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I need to escape a & (ampersand) character in a string. The problem is whenever I string = string.replace ('&', '\&') the result is '\\&'. An extra backslash is added to escape the original backslash. How do I remove this extra backslash?

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marked as duplicate by Veedrac Jun 7 at 17:23

This question has been asked before and already has an answer. If those answers do not fully address your question, please ask a new question.

    
Knowing zilch about python: string = string.replace('&', '&') ... maybe the replace method will escape that ampersand for you... heh –  iandisme Feb 1 '10 at 19:43
5  
If you still use SO, please mark a solution! –  erikb85 Aug 7 '12 at 8:51
    
@Veedrac: How is this 4 year old question marked as a duplicate of a question asked 6 days ago? –  User Jun 12 at 15:46
    
@User Because the dupe has an accepted answer which is arguably more descriptive and explains the problem better than this one –  Bojangles Jun 12 at 16:08
    
It was decided on Stack Overflow Chat that the new question should be made canonical. Thus everything else is officially a dupe of it. Any disagreements should go to Meta Stack Overflow for discussion. –  Veedrac Jun 12 at 16:09

6 Answers 6

The result '\\&' is only displayed - actually the string is \&:

>>> str = '&'
>>> new_str = str.replace('&', '\&')
>>> new_str
'\\&'
>>> print new_str
\&

Try it in a shell.

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5  
Why is this not marked as solution? –  erikb85 Aug 7 '12 at 8:50

The extra backslash is not actually added; it's just added by the repr() function to indicate that it's a literal backslash. The Python interpreter uses the repr() function (which calls __repr__() on the object) when the result of an expression needs to be printed:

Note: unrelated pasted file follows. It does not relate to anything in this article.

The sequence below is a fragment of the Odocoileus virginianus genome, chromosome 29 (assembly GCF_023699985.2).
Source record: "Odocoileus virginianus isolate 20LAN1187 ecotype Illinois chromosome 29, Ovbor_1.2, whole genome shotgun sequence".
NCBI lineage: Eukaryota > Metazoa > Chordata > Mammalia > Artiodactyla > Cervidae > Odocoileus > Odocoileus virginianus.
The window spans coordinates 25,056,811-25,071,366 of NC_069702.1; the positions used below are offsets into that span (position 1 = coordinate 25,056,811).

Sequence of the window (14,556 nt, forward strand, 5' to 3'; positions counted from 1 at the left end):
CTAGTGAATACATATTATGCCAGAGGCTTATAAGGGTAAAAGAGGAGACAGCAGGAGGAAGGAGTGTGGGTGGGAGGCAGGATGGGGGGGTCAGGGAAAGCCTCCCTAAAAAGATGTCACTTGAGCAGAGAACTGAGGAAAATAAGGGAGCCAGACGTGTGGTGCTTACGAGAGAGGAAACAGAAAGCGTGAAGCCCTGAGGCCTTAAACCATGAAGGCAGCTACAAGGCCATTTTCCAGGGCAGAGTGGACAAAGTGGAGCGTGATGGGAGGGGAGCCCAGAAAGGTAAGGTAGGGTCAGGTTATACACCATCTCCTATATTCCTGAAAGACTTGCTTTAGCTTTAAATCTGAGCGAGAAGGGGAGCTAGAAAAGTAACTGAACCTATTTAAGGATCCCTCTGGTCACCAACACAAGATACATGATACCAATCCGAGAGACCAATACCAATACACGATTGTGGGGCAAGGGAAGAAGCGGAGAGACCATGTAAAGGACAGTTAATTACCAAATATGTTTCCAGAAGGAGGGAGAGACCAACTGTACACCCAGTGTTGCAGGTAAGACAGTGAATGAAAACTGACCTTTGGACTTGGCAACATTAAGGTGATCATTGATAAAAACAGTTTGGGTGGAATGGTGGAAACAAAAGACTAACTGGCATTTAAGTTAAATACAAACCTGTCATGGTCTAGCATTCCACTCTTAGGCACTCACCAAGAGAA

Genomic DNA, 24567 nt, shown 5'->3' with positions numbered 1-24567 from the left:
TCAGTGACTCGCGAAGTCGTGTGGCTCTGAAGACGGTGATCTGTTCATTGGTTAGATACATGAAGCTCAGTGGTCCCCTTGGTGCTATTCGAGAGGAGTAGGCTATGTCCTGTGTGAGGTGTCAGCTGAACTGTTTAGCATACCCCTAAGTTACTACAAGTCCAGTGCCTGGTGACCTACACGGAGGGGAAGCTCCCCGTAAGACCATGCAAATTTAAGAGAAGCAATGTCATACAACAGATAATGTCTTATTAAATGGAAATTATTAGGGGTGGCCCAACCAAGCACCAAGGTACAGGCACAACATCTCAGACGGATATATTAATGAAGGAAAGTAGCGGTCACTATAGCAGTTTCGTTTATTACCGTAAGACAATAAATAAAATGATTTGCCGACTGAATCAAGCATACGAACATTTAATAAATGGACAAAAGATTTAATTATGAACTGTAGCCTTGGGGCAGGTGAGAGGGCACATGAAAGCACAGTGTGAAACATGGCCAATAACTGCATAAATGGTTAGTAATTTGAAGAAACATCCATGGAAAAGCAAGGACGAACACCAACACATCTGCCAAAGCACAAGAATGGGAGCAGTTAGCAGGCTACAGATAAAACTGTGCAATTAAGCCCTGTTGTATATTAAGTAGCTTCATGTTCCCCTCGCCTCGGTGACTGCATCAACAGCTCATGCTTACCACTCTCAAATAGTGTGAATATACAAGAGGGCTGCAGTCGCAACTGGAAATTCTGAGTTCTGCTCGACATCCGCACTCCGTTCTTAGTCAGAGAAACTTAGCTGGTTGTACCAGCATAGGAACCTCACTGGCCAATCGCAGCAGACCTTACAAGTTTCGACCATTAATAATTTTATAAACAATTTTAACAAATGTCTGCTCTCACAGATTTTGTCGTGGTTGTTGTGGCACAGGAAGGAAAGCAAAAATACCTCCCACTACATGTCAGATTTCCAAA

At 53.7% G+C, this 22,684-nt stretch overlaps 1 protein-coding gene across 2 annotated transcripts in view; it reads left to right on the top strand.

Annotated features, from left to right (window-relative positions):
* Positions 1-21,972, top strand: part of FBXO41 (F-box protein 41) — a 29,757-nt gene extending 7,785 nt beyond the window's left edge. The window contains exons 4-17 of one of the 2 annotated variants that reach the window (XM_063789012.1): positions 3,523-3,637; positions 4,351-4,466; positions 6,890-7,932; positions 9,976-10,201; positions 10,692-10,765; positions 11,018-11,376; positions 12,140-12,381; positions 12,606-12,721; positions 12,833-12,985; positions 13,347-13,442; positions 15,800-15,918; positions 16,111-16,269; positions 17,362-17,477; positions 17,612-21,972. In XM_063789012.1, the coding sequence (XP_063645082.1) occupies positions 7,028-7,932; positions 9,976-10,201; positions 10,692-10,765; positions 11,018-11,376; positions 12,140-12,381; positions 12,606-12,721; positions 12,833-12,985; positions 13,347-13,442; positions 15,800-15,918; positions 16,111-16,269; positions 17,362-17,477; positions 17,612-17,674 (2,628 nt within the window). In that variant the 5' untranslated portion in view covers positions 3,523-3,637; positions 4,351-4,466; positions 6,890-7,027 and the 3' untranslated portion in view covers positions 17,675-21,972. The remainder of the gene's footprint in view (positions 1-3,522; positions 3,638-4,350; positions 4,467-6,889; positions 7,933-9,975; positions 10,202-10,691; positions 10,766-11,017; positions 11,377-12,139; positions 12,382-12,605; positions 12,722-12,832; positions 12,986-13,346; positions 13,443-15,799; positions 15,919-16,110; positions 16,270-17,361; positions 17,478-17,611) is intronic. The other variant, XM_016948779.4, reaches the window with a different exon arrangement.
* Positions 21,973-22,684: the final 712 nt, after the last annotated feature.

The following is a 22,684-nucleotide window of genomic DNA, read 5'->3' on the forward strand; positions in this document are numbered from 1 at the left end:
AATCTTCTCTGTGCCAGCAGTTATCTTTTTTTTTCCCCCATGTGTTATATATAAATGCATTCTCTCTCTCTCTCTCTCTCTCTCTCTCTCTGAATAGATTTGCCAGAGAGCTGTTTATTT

>>> '\\'
'\\'
>>> print '\\'
\
>>> print '\\'.__repr__()
'\\'
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Python treats \ in literal string in a special way.
This is so you can type '\n' to mean newline or '\t' to mean tab
Since '\&' doesn't mean anything special to Python, instead of causing an error, the Python lexical analyser implicitly adds the extra \ for you.

Really it is better to use \\& or r'\&' instead of '\&'

The r here means raw string and means that \ isn't treated specially unless it is right before the quote character at the start of the string.

In the interactive console, Python uses repr to display the result, so that is why you see the double '\'. If you print your string or use len(string) you will see that it is really only the 2 characters

Some examples

>>> 'Here\'s a backslash: \\'
"Here's a backslash: \\"
>>> print 'Here\'s a backslash: \\'
Here's a backslash: \
>>> 'Here\'s a backslash: \\. Here\'s a double quote: ".'
'Here\'s a backslash: \\. Here\'s a double quote: ".'
>>> print 'Here\'s a backslash: \\. Here\'s a double quote: ".'
Here's a backslash: \. Here's a double quote ".

To Clarify the point Peter makes in his comment see this link

Unlike Standard C, all unrecognized escape sequences are left in the string unchanged, i.e., the backslash is left in the string. (This behavior is useful when debugging: if an escape sequence is mistyped, the resulting output is more easily recognized as broken.) It is also important to note that the escape sequences marked as “(Unicode only)” in the table above fall into the category of unrecognized escapes for non-Unicode string literals.

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Part of this isn't correct. Python does not "implicitly add the extra `` for you". It does, however, double the backslash when you display the repr() output of the string, as at prompt, purely for presentation purposes. len("\&") is only 2, proving there is no implicit munging of your data (thank heavens!). –  Peter Hansen Feb 1 '10 at 22:10
>>> '\\&' == '\&'
True
>>> len('\\&')
2
>>> print('\\&')
\&

Or in other words: '\\&' only contains one backslash. It's just escaped in the python shell's output for clarity.

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There is no extra backslash, it's just formatted that way in the interactive environment. Try:

print string

Then you can see that there really is no extra backslash.

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printing a list can also cause this problem (im new in python, so it confused me a bit too):

>>>myList = ['\\']
>>>print myList
['\\']
>>>print ''.join(myList)
\ 

similarly:

>>>myList = ['\&']
>>>print myList
['\\&']
>>>print ''.join(myList)
\&
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